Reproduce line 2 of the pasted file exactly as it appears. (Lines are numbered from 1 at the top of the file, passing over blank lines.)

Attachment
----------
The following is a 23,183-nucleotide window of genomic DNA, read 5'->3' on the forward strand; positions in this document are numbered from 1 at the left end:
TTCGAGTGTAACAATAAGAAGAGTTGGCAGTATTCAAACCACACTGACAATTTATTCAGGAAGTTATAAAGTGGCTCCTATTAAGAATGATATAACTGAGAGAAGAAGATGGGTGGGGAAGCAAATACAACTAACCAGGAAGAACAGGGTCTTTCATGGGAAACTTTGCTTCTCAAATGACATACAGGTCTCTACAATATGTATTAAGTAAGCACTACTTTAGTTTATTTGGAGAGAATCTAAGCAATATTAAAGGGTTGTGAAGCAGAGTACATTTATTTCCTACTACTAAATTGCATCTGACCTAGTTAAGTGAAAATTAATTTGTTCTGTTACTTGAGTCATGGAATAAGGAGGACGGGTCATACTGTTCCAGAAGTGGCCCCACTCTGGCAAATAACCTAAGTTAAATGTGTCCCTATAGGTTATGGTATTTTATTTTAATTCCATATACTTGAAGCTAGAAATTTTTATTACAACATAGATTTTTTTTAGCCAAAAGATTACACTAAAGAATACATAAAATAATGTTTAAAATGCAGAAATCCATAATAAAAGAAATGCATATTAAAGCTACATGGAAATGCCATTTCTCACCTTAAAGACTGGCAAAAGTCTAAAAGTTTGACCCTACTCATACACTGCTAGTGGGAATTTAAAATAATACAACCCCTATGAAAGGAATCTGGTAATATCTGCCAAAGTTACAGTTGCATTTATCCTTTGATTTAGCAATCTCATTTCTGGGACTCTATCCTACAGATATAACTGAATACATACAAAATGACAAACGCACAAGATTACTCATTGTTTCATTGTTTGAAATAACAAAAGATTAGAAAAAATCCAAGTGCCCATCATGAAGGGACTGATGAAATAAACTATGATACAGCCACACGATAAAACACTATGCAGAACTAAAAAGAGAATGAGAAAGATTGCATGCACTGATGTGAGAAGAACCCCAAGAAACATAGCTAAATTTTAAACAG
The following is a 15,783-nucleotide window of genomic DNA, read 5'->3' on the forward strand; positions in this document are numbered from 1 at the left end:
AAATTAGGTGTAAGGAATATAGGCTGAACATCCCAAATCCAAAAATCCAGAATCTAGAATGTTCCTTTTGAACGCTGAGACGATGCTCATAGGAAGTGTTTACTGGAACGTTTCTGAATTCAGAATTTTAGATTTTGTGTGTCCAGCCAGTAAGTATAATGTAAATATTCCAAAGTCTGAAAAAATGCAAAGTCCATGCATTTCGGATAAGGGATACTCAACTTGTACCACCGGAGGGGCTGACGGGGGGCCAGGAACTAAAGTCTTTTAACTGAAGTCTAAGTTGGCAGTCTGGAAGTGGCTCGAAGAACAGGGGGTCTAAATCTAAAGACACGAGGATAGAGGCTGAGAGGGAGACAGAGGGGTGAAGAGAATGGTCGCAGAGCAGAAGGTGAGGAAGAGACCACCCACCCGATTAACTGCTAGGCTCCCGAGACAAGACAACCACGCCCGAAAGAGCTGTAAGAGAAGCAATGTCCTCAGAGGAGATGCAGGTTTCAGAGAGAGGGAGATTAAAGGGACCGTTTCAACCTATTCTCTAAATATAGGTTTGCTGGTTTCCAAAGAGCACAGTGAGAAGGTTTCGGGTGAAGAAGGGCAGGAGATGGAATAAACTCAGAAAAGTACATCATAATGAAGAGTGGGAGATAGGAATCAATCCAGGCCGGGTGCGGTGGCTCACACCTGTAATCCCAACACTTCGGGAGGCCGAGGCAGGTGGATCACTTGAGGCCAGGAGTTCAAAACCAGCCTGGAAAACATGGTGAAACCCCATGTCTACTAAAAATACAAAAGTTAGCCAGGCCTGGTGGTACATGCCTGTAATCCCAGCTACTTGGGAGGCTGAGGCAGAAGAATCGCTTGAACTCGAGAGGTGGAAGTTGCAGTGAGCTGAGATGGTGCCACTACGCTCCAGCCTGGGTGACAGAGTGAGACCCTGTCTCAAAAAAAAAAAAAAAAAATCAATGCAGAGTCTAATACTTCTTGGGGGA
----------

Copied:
TTCGAGTGTAACAATAAGAAGAGTTGGCAGTATTCAAACCACACTGACAATTTATTCAGGAAGTTATAAAGTGGCTCCTATTAAGAATGATATAACTGAGAGAAGAAGATGGGTGGGGAAGCAAATACAACTAACCAGGAAGAACAGGGTCTTTCATGGGAAACTTTGCTTCTCAAATGACATACAGGTCTCTACAATATGTATTAAGTAAGCACTACTTTAGTTTATTTGGAGAGAATCTAAGCAATATTAAAGGGTTGTGAAGCAGAGTACATTTATTTCCTACTACTAAATTGCATCTGACCTAGTTAAGTGAAAATTAATTTGTTCTGTTACTTGAGTCATGGAATAAGGAGGACGGGTCATACTGTTCCAGAAGTGGCCCCACTCTGGCAAATAACCTAAGTTAAATGTGTCCCTATAGGTTATGGTATTTTATTTTAATTCCATATACTTGAAGCTAGAAATTTTTATTACAACATAGATTTTTTTTAGCCAAAAGATTACACTAAAGAATACATAAAATAATGTTTAAAATGCAGAAATCCATAATAAAAGAAATGCATATTAAAGCTACATGGAAATGCCATTTCTCACCTTAAAGACTGGCAAAAGTCTAAAAGTTTGACCCTACTCATACACTGCTAGTGGGAATTTAAAATAATACAACCCCTATGAAAGGAATCTGGTAATATCTGCCAAAGTTACAGTTGCATTTATCCTTTGATTTAGCAATCTCATTTCTGGGACTCTATCCTACAGATATAACTGAATACATACAAAATGACAAACGCACAAGATTACTCATTGTTTCATTGTTTGAAATAACAAAAGATTAGAAAAAATCCAAGTGCCCATCATGAAGGGACTGATGAAATAAACTATGATACAGCCACACGATAAAACACTATGCAGAACTAAAAAGAGAATGAGAAAGATTGCATGCACTGATGTGAGAAGAACCCCAAGAAACATAGCTAAATTTTAAACAG